When Ben Savard took snapshots of an octopus at Middlebury College in Vermont on Monday, he had no idea just how smart and cheeky this critter could be.
Savard, a digital media producer, placed a GoPro in a plastic casing to take underwater shots of the cephalopod the school’s neuroscience students had been studying.
“… I set it to take a rapid number of photos per second and, with the help of the neuroscience student behind me in the photos, placed the camera in the octopus tank,” he shares with Mother Nature Network. “We did this a few times with different octopuses and one of the more cheeky cephalopods grabbed the camera and turned it around on me for a quick couple of pictures.”
And a pretty good shot too, as you can see above.
Savard posted the pictures on Reddit, which quickly soared to front-page status by an enthusiastic series of up-votes. Some skeptics claim he staged the shots, to which he replies: “You caught me, Middlebury College is secretly using upvotes instead of food as a reward in its animal research.”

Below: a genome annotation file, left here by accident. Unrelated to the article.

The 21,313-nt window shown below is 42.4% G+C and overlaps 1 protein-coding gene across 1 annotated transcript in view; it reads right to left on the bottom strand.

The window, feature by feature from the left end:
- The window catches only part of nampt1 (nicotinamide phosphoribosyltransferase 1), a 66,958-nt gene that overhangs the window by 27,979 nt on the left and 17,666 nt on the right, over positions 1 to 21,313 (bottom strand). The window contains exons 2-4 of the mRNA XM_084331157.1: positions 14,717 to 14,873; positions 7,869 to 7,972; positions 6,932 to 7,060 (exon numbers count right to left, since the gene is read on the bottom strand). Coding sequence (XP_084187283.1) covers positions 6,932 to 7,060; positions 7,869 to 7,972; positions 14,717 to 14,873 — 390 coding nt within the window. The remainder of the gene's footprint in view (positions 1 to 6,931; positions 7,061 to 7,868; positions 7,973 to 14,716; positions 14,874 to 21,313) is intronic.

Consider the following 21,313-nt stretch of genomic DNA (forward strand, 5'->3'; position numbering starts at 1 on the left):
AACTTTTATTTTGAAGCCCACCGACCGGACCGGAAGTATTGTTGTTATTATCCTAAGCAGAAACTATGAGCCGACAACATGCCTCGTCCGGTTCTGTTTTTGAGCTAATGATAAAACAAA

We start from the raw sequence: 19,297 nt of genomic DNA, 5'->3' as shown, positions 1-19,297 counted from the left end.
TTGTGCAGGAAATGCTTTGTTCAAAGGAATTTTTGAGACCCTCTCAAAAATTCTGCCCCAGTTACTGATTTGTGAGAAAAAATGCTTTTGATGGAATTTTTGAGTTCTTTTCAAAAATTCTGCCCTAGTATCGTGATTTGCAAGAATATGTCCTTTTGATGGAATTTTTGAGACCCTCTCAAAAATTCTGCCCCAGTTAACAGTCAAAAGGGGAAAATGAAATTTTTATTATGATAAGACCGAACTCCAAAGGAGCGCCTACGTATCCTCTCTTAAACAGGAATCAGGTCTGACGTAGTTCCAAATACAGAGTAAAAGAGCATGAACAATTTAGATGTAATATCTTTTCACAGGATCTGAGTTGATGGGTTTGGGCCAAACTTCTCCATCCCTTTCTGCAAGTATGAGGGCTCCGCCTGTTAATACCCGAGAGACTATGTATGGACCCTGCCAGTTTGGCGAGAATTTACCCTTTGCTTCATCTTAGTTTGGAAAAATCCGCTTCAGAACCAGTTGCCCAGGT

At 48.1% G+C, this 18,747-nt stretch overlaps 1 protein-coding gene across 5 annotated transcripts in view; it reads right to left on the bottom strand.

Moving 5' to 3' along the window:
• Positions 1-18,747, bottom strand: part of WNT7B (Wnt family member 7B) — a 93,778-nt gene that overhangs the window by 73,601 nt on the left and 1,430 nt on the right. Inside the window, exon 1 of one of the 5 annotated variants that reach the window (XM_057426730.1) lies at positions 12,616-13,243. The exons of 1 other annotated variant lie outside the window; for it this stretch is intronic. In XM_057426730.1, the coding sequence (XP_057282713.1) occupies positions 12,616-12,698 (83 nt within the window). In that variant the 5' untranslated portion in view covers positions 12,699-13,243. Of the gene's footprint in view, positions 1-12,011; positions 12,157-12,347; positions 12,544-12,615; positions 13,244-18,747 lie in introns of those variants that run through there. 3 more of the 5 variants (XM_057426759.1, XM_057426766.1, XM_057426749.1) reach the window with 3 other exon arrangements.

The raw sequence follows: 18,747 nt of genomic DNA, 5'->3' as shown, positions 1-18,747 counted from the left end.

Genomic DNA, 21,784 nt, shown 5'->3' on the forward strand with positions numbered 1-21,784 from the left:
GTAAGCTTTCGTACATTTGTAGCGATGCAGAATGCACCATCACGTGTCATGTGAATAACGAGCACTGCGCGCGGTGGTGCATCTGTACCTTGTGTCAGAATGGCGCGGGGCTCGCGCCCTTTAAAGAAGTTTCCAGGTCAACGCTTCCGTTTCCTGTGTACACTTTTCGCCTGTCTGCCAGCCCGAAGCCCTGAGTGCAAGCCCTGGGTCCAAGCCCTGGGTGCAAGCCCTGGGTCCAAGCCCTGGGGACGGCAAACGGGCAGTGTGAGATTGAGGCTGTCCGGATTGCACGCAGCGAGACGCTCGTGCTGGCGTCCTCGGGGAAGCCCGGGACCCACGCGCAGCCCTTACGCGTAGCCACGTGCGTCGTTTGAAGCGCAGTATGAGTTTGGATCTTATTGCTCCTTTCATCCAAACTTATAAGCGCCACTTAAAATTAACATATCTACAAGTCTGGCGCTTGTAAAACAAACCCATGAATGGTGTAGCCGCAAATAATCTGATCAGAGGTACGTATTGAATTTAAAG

As proof, he also created a GIF of the underwater photoshoot. Fun!
The Octopus with a keen eye for the camera is a California two-spot octopus. Middlebury neuroscience students have been observing to see if this particular species can learn to open boxes with treats inside just as quickly as its other eight-armed cousins.
Octopuses are particularly smart creatures. Scientists have been debating exactly how smart, but they all can agree that this animal is a very quick learner. They’ve been known to take apart objects left floating in their tanks in curiosity, play catch ball with an empty pill bottle and a water jet, and even sneak out of their own aquariums to snack on lumpfish in the opposite aquarium and skitter back to their own just before their humans come back.
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